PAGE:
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Court decision allows for quicker infrastructure improvement, associations say

By |  March 5, 2021

Logo: NSSGA

The Navigable Waters Protection Rule (NWPR) will take effect in Colorado as the result of a federal court decision in Colorado v. EPA (the Environmental Protection Agency).

The decision will eliminate costly delays for transportation system upgrades, according to the National Stone, Sand & Gravel Association (NSSGA), as well as the American Road & Transportation Builders Association (ARTBA).

Logo: ARTBA

According to EPA, the Navigable Waters Protection rule ends decades of uncertainty over where federal jurisdiction begins and ends. NSSGA and ARTBA have advocated for a more reasonable rule that excludes ditches, dry stream beds and other marginal waters.

“NSSGA’s aggregate producers need clear rules to provide aggregates necessary for vital infrastructure projects,” says Mike Johnson, president and CEO of NSSGA. “Our members are also good stewards of our water resources, resulting in the water leaving an aggregates operation often being cleaner than what came out of the tap. This ruling provides the clarity our members need to build America’s infrastructure.”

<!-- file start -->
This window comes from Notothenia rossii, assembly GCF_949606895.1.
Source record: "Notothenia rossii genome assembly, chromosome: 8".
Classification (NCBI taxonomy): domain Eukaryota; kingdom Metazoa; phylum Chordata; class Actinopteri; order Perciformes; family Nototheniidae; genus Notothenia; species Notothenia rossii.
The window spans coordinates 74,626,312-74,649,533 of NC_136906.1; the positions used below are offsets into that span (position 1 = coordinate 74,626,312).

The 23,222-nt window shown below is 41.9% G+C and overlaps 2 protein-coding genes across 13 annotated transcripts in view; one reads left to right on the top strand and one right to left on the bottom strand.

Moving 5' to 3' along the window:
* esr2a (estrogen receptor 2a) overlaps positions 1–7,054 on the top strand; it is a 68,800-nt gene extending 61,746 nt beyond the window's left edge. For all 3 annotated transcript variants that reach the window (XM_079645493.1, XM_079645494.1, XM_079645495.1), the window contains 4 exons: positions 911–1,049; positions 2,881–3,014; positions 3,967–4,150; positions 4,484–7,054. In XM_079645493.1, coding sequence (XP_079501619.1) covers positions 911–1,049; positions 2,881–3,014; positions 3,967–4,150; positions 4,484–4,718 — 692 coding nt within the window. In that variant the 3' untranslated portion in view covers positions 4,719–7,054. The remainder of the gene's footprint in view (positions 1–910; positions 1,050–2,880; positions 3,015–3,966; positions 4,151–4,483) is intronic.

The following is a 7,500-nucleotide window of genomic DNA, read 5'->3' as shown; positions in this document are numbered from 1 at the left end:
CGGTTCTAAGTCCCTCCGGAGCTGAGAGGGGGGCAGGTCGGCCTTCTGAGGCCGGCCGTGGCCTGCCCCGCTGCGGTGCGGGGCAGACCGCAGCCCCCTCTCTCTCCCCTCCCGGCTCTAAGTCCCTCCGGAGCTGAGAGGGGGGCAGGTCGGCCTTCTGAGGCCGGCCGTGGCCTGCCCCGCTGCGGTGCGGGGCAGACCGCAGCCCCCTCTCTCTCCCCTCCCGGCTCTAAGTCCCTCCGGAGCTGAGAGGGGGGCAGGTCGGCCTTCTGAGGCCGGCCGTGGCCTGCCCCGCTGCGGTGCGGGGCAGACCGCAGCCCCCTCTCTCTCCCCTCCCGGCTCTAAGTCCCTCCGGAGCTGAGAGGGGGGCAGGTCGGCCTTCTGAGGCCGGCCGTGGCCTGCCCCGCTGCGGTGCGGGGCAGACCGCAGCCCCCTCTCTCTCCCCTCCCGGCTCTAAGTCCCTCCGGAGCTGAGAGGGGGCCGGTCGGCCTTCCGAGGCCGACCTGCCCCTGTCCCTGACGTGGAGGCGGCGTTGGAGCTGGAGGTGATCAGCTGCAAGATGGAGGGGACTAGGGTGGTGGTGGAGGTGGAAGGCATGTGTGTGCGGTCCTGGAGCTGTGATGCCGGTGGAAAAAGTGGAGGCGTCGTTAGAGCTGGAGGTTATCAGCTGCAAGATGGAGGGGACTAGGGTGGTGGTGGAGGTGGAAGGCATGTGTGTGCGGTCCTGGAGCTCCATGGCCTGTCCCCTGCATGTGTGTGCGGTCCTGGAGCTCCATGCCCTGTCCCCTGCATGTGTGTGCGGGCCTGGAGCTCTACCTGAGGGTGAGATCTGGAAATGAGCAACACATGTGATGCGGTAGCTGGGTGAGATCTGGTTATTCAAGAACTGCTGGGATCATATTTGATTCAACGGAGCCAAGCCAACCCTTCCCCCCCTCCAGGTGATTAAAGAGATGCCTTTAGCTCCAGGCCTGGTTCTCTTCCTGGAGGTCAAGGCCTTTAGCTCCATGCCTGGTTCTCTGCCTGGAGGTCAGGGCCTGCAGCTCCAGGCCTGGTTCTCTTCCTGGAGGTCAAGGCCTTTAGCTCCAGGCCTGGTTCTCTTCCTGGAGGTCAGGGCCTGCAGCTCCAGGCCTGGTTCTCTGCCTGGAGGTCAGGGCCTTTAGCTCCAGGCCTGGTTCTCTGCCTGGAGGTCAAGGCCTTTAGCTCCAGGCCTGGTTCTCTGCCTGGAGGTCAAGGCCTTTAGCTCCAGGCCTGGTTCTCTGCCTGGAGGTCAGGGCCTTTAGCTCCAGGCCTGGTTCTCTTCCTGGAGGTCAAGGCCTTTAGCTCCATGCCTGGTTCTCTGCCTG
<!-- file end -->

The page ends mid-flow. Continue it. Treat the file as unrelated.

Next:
The decision comes from U.S. Court of Appeals for the 10th Circuit, which denied an earlier ruling from a federal judge in Colorado that prevented the NWPR from taking effect in the state. Colorado had previously been the only state not to enact the NWPR, according to NSSGA and ARTBA.

“The decision comes at a critical time,” says David Bauer, president and CEO of ARTBA. “The clarity provided by NWPR will help deliver transportation projects more efficiently as the country considers infrastructure’s role in our recovery from the pandemic.”

The NWPR replaced the 2015 Waters of the United States (WOTUS) regulation, becoming effective for most states in June 2020. The rule is the final replacement rule for WOTUS.

Zach Mentz

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